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Elizabethkingia, the rare and deadly bacteria that's sickening people in the Midwest, explained

Elizabethkingia anophelis growing on a blood agar plate. (CDC)
Elizabethkingia anophelis growing on a blood agar plate. (CDC)

Since last November, more than 50 people in Wisconsin have been sickened by mysterious bacteria called Elizabethkingia anophelis. This is the largest recorded outbreak caused by what's to date been a rare microbe — and the same bug was identified last week in a patient who died in Michigan.

Public health officials in both states don't yet know what sparked the outbreaks or how people became infected, but they're worried. So far, 18 people have died from the infection, and researchers believe this particular strain is resistant to many of the antibiotics that could stop it.

There's another problem: There's a lot the research community has yet to learn about Elizabethkingia and its effects on people. I spoke to one of the few researchers — Michigan State University microbiologist Dr. Shicheng Chen — who's studied the species that's sickening people in the US. Here are five facts to know.

1) The bacteria were only discovered in 2011

In case you were wondering, Elizabethkingia (pronounced Eleeza-beeth-kin-gea) is a type of bacteria named for Elizabeth O. King, a bacteriologist at the US Centers for Disease Control and Prevention who discovered the first species of this genus in the 1950s.

Since then, researchers have found several related bacteria. The one that's currently circulating in the US is Elizabethkingia anophelis, which was isolated from from Anopheles mosquitoes in 2011.

2) The bacteria are everywhere, but they don't sicken everyone

Dr. Chen explained that these bacteria are common — found in soil, water, and insects — and only rarely seem to bother humans. Typically, the people who get sick are the very young, the elderly, or those with underlying health conditions.

And that's exactly what seems to be playing out in the US. In Wisconsin's outbreak, which has been going on since November, 54 people have been infected and 17 have died. Most of the patients who were diagnosed with the bug were over the age of 65 (the median age is 77). Additionally, all of those infected had a history of at least one underlying serious illness that compromised their immune systems.

In Michigan, the Department of Health and Human Services said the patient who was infected with Elizabethkingia — and who later died — was an older adult with underlying health problems.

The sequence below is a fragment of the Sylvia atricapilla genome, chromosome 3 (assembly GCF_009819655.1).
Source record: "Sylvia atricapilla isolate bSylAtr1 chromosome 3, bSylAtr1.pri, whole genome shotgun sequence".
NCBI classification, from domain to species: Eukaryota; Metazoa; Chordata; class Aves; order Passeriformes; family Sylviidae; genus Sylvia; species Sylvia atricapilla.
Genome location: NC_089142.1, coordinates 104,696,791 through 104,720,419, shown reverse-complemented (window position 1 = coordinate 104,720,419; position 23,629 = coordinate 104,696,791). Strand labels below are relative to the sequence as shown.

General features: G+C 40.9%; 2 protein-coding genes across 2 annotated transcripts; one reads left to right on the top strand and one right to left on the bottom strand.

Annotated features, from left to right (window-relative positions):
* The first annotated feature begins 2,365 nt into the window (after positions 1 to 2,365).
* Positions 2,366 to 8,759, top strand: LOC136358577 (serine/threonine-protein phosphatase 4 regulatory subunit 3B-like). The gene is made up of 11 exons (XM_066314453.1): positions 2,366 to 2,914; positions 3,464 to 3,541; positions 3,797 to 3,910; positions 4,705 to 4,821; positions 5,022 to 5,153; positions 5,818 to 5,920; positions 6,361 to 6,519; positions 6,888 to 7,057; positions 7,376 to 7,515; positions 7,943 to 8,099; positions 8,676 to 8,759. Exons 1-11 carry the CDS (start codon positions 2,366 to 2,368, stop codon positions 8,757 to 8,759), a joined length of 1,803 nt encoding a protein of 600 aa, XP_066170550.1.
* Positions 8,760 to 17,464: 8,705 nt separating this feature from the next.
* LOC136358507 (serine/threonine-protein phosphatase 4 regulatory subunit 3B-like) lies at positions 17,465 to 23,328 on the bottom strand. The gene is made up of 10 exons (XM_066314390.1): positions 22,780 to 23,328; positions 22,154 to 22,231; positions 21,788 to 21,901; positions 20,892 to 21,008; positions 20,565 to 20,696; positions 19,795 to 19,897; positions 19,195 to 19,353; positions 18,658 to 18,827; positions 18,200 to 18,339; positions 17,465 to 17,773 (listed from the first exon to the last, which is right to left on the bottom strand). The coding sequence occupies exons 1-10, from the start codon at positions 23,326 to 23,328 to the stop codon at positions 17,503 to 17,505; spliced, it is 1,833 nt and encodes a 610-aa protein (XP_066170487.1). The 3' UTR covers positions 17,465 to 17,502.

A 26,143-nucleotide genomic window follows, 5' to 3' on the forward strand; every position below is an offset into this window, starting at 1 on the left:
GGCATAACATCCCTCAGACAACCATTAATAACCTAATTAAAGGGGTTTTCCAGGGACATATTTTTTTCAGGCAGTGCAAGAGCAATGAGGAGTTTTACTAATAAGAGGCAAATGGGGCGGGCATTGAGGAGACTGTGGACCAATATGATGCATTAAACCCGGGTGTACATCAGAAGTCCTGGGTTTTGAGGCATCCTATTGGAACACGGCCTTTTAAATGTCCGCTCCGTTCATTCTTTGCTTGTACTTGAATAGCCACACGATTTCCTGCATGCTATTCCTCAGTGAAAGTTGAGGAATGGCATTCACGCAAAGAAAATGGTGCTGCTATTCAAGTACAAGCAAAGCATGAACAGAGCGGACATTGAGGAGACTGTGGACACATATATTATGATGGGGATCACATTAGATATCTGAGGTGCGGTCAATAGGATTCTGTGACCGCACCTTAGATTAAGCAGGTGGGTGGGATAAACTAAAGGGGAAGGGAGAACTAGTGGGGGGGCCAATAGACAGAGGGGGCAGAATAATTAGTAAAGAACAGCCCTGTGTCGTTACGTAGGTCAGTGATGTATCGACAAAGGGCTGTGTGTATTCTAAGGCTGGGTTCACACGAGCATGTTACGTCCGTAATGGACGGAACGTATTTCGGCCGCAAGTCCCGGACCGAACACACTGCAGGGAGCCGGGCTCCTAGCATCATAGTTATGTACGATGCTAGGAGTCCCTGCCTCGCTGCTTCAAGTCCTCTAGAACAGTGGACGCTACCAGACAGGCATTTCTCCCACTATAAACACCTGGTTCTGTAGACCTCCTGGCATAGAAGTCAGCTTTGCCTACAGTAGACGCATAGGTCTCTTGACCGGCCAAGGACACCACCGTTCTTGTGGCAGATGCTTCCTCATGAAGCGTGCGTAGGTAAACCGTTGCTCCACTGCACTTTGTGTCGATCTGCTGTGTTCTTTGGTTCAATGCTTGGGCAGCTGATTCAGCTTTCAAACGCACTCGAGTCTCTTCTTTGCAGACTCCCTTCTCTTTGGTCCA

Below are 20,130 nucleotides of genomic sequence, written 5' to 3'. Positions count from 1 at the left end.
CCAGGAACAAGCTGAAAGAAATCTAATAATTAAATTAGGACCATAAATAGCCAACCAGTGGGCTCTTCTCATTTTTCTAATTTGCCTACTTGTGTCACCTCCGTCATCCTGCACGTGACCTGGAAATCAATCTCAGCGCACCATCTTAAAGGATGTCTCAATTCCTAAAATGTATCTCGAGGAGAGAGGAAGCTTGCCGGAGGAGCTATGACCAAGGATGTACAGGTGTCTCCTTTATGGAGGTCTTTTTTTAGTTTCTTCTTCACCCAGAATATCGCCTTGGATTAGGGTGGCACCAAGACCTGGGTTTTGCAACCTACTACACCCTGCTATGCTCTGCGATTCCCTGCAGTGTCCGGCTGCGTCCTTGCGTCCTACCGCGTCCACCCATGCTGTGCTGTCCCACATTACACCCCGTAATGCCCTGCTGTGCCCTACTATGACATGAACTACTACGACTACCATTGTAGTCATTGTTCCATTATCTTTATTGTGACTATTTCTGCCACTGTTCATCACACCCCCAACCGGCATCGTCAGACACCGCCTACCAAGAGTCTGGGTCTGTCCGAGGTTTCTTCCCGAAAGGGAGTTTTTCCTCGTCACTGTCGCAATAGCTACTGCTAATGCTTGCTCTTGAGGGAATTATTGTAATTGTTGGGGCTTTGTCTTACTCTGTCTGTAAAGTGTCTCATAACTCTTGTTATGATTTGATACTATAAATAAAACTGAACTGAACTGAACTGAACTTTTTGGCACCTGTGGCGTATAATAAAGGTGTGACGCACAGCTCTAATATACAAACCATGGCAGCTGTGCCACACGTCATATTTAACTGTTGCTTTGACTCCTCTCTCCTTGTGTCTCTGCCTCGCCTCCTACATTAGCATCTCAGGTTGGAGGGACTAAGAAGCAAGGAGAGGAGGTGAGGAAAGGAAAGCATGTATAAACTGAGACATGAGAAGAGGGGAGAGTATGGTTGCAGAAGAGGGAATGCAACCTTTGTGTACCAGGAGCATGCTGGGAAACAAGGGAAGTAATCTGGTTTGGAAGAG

3) Elizabethkingia can kill

In all the US cases, it's unclear whether the bacteria caused or contributed to the deaths. But Elizabethkingia can be deadly. Chen said the death rate from this bacteria is usually around 20 percent (though some outbreaks have killed more than half of those infected). Again, though, most outbreaks to date have been a lot smaller than the one we're seeing in the Midwest.

Depending on how the microbe infects people, sickness can look quite varied. Elizabethkingia anophelis can cause infections of the blood, leading to sepsis and septic shock. It can also attack the respiratory tract, causing lung infections and difficulty breathing, or even infect the skin, causing rashes and swelling. Both Elizabethkingia meningoseptica and anophelis are associated with infant meningitis, which researchers think can be passed on from mothers to babies.

For most healthy people, however, Elizabethkingia doesn't seem to be much of a problem. "It's just some patients — especially those who are old, normally around 65, or who are immunocompromised — who have trouble," said Chen.

4) Researchers don't know exactly what's causing these outbreaks

In both Michigan and Wisconsin, the source of infection is unknown, and health officials aren't sure of how it spread.

This isn't entirely surprising, Chen said, considering researchers don't know exactly how Elizabethkingia anophelis is transmitted. But they suspect people get sick by coming into contact with the bacteria in hospitals or through contaminated water. And, again, they are finding that the bug can be passed from mothers to babies.

"We are looking at many possible sources and have not ruled anything out definitely at this point," said Julie Lund, communications director at Wisconsin's health department, "but we are reasonably certain that groundwater is not the source." The CDC is also helping Wisconsin with testing of samples, including health care products, water sources, and the environment. "To date, none of these have been found to be a source of the bacteria."

5) The bacteria seem to be resistant to antibiotics and disinfectants

Researchers originally suspected antibiotics could be effective against Elizabethkingia, but they're finding these bacteria are actually quite tough. They can resist disinfectants like bleach, and they also seem to be able to outsmart many of the antibiotics we have available.

"Our studies show that Elizabethkingia acquired some antibiotic-resistant genes that we originally thought were not supposed to be there," said Chen. "That means Elizabethkingia are quickly adapting to antibiotics."

For now, Chen said, it's not clear whether the bacteria are more resistant and spreading more quickly, whether we're just better at tracking it, or both.

"Because it's understudied, there's a lot we don't know about Elizabethkingia," Chen explained. Researchers only recently developed testing that allowed them to differentiate among Elizabethkingia species, so the improved detection may be why this bug seems to be popping up more.

But Chen suspects we'll be hearing more about this bacteria as both detection — and, potentially, drug resistance — get stronger.

Update: After publication, Dr. Chen clarified one of his quotes about the age of Elizabethkingia victims.